Saturday, August 29, 2009

Nightmare Journeys: Spitting Out Broken Teeth And Death In A Burning Car

They're baaaaack.

My nightmares. They visited me this morning. This is going to be an awful post, so do not read on unless you like graphic stuff.

The scene was perfectly set for some gut wrenching bad dreams. Last night I went dancing with my friend, Amy, then fell asleep on her hard futon until exactly 5:11 AM. I folded myself into my Jetta, and drove home on the quiet streets of Uptown. I managed to wash my face and put on some pjs before crawling into bed at 5:43 AM.

The dreams... They started with a classic anxiety show. It began with a broken tooth. I spit it out in my hand, and looked at the shard of white enamel and grey filling. Then more broken teeth started coming out. My mom was there. She had me spit the broken teeth into the palm of her hand. It didn't hurt, but I remember becoming increasingly concerned as more teeth came out. Just this big pile of tooth shards was amassing in her hand. I told myself not to panic and just to get it all out. So I just kept spitting out all my broken teeth.

In the next scene, I was setting up a tent on a hill. It was storming and rain was pouring down. I was waiting for some campers to join me. I got soaked in my tent. I remember that I was feeling this creeping dread as I was waiting for some news about my family. I knew something was very wrong.

Next scene... Sitting at a long table, my dad was there, and maybe some lawyers. We were learning the awful news that my mom had been killed by either her Bridge Group or the Women's Club. They had burned her alive in a car. Then I learned that my aunt had also been killed, in some related scenario. I could not believe the news. I could not understand why they would have killed her and how my aunt could have died at the same time. My two women, GONE.

Next I was in the balcony of a church by myself. I was so grief-stricken that I considered that it might be too hard to live the rest of my life. I was thinking about my mom, about how I had no idea of what she would want for her funeral. I thought about how her dad died when she was young. Then I realized that I would eventually have to get rid of her stuff, and I didn't think I could bring myself to do it. I decided that I would select a suitcase-worth of her things and that would be what I would keep.

I was missing my aunt – I wanted to talk to her. I was trying to get in touch with my cousins. Apparently part of my aunt's death was connected to the fact that my cousin Matthew had not sold enough cookies out of the excuse that he had dance class, but then these murderers discovered that Matthew had only attended dance three times.

Next I was at a convenient store in a car with some girl. I was trying to make myself look presentable for some family reunion we would be attending. But I accidently put pink eye shadow all over my cheeks and forehead because it was dark and I had a different purse.

We made it to the family reunion. Some relative stopped me and said, "You have so many nieces and nephews here – such a big family you have!" I walked around this crowded basement looking for my dad. It seemed that no one knew my mom had died, and this was my dad's side of the family. I found my dad around the corner. He had a paper plate with veggies and appetizers and he was wearing his white and blue Nautica sweater.

"Dad, I just can't believe this about mom. Are you sure? Are you positive she really is dead?"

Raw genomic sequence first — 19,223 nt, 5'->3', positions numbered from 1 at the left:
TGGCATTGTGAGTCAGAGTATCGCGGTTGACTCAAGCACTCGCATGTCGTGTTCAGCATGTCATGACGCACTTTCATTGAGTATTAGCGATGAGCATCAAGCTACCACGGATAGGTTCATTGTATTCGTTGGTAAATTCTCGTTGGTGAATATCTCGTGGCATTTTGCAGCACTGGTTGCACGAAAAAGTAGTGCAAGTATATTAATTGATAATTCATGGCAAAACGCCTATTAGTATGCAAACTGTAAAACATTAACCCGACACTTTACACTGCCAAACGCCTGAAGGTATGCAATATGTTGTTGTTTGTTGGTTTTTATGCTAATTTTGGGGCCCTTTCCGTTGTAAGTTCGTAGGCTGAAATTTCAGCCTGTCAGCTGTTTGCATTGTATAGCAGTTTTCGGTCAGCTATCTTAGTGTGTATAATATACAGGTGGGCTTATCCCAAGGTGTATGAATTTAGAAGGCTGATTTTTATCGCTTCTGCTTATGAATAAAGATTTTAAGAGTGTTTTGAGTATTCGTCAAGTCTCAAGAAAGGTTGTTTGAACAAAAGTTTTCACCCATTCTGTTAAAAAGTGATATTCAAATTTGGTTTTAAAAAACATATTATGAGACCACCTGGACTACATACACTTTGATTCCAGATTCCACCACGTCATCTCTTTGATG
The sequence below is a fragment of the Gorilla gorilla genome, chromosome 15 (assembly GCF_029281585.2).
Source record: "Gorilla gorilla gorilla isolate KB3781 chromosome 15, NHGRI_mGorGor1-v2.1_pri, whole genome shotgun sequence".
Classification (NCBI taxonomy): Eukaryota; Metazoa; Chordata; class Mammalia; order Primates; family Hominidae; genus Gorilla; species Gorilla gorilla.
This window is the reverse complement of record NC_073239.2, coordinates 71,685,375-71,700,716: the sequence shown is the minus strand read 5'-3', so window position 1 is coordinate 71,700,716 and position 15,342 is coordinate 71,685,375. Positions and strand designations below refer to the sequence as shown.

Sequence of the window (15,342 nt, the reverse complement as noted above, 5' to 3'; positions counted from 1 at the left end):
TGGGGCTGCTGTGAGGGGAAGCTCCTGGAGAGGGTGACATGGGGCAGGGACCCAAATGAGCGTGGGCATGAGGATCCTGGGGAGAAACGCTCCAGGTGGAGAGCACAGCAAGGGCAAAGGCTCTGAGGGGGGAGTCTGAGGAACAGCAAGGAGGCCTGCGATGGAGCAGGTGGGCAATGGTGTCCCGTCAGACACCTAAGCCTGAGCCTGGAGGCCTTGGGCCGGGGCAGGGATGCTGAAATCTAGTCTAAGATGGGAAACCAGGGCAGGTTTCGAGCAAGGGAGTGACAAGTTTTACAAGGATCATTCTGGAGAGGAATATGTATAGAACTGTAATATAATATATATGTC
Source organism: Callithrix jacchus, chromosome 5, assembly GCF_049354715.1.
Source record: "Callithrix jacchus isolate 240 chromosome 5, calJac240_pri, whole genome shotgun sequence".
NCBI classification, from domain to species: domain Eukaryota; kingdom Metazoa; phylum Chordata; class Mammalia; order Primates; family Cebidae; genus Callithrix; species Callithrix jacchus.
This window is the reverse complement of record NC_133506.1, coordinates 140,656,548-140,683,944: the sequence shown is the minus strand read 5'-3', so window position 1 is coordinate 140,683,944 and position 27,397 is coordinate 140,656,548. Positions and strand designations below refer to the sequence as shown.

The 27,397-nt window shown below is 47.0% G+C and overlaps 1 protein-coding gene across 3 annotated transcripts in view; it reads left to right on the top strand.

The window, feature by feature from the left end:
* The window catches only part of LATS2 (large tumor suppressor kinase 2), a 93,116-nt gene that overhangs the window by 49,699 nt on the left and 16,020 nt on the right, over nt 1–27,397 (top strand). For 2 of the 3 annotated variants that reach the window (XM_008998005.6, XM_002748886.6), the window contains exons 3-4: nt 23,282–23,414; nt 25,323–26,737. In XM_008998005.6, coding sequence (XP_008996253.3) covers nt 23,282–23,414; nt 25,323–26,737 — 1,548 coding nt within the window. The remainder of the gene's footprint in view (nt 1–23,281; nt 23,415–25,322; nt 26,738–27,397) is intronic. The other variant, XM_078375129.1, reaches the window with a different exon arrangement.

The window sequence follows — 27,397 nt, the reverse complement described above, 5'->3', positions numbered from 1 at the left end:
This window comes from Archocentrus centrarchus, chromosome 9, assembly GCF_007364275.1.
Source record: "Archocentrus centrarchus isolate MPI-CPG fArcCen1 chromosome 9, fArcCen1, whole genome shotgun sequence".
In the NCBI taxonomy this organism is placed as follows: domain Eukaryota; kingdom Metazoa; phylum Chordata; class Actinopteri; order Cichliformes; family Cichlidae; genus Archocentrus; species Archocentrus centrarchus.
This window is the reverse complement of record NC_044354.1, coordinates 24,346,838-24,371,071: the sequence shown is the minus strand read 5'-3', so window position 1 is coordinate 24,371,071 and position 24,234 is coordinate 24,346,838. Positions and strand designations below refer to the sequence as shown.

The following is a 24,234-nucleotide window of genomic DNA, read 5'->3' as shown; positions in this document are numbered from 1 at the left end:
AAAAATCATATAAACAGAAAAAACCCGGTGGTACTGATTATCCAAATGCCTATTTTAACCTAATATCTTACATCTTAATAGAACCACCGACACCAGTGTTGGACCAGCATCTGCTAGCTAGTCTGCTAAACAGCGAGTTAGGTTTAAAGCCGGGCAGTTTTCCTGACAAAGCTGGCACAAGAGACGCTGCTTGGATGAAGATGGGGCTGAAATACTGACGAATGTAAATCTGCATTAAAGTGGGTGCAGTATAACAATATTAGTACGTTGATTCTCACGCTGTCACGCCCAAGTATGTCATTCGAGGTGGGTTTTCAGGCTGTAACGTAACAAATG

My dad looked at me with a let's discuss this outside look.

We walked outside and I felt bad, as though I had ruined his temporarily nice time. I could not shake the feeling that, besides my dad, I had no one now. My mom and my aunt were gone and I was choking over the inevitability of death. I couldn't believe how hard it was to get through each second without suffering from excruciating depression.

I was so disappointed that we had never planned for this. We had never talked about WHAT TO DO IN CASE OF DEATH.

When I woke up this morning, I called my mom immediately. Ironically, she was happily out for breakfast with her Bridge Group. She listened to my sobs and patiently said in a delightful way, "But honey, nobody is burning me in a car. My friends are being very nice today!" I told her in total seriousness that I wanted us to plan out each of our funerals, and, in a more serious tone she said, "I know. There are a lot of things I wish we would have planned for."

I called my Aunt Susan next. Told her the whole story. "But it's a beautiful day! I am going for a walk, you should come!" I had the strange Twilight Zone sensation that I knew something that no one else would accept or realize – That we are ALL GOING TO DIE.


There is only one person who will get this and who will give me the space for a nice long opportunity to chat this out. I'll just call Dad.. –

Wait. Ohhh. I see.

This dream. This horrific series of events. THIS is what my subconscious is managing on a day-to-day basis while I put on my high heels and putz around at work pretending that I am not utterly devastated that my dad lies mute and paralyzed in a hospital bed. THIS is what my brain is working on backstage.

Amazing, really. Amazing to think that we can become accustomed to grief and just get on with things. We are so adaptable... just keep the line moving please, thank you.

I want to go over to the hospital and tell my dad about this anyway, because I know he understands every word I say. I want to get in some "Dad Time" where I can be the center of his concerns, and we can pretend that he will drive over to my place and take a stroll around the lake.

Death. I gotta get comfortable with it. It is part of life. So is breaking teeth. Death. I need to allow you to be okay in my book so that you can't come creeping after me at night.


  1. (i know luv....)


  2. Not sure how I stumbled on this, but what an interesting read.